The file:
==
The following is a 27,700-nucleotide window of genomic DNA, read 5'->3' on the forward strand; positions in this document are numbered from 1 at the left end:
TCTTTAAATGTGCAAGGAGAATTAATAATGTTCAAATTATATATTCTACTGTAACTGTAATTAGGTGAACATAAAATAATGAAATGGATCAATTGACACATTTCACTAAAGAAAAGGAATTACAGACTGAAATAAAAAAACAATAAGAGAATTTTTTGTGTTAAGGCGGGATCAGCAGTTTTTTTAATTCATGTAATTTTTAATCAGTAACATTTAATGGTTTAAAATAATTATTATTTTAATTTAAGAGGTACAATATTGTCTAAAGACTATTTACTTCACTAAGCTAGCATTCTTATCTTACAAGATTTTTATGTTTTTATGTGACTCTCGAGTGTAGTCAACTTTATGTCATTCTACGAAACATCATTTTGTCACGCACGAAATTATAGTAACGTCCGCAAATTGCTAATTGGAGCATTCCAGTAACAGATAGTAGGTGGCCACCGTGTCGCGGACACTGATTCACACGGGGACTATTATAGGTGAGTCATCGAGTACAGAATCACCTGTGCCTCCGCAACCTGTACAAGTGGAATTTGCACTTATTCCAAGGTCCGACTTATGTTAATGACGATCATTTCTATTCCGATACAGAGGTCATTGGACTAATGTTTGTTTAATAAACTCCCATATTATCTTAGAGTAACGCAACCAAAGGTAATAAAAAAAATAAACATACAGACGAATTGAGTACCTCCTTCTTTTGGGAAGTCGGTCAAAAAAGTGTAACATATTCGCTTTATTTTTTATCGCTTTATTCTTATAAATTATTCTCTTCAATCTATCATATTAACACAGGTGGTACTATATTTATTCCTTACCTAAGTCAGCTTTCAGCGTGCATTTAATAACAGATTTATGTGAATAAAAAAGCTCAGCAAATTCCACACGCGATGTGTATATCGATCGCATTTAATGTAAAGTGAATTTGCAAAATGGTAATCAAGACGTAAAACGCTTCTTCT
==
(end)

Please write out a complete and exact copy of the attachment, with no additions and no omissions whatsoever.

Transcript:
The following is a 27,700-nucleotide window of genomic DNA, read 5'->3' on the forward strand; positions in this document are numbered from 1 at the left end:
TCTTTAAATGTGCAAGGAGAATTAATAATGTTCAAATTATATATTCTACTGTAACTGTAATTAGGTGAACATAAAATAATGAAATGGATCAATTGACACATTTCACTAAAGAAAAGGAATTACAGACTGAAATAAAAAAACAATAAGAGAATTTTTTGTGTTAAGGCGGGATCAGCAGTTTTTTTAATTCATGTAATTTTTAATCAGTAACATTTAATGGTTTAAAATAATTATTATTTTAATTTAAGAGGTACAATATTGTCTAAAGACTATTTACTTCACTAAGCTAGCATTCTTATCTTACAAGATTTTTATGTTTTTATGTGACTCTCGAGTGTAGTCAACTTTATGTCATTCTACGAAACATCATTTTGTCACGCACGAAATTATAGTAACGTCCGCAAATTGCTAATTGGAGCATTCCAGTAACAGATAGTAGGTGGCCACCGTGTCGCGGACACTGATTCACACGGGGACTATTATAGGTGAGTCATCGAGTACAGAATCACCTGTGCCTCCGCAACCTGTACAAGTGGAATTTGCACTTATTCCAAGGTCCGACTTATGTTAATGACGATCATTTCTATTCCGATACAGAGGTCATTGGACTAATGTTTGTTTAATAAACTCCCATATTATCTTAGAGTAACGCAACCAAAGGTAATAAAAAAAATAAACATACAGACGAATTGAGTACCTCCTTCTTTTGGGAAGTCGGTCAAAAAAGTGTAACATATTCGCTTTATTTTTTATCGCTTTATTCTTATAAATTATTCTCTTCAATCTATCATATTAACACAGGTGGTACTATATTTATTCCTTACCTAAGTCAGCTTTCAGCGTGCATTTAATAACAGATTTATGTGAATAAAAAAGCTCAGCAAATTCCACACGCGATGTGTATATCGATCGCATTTAATGTAAAGTGAATTTGCAAAATGGTAATCAAGACGTAAAACGCTTCTTCT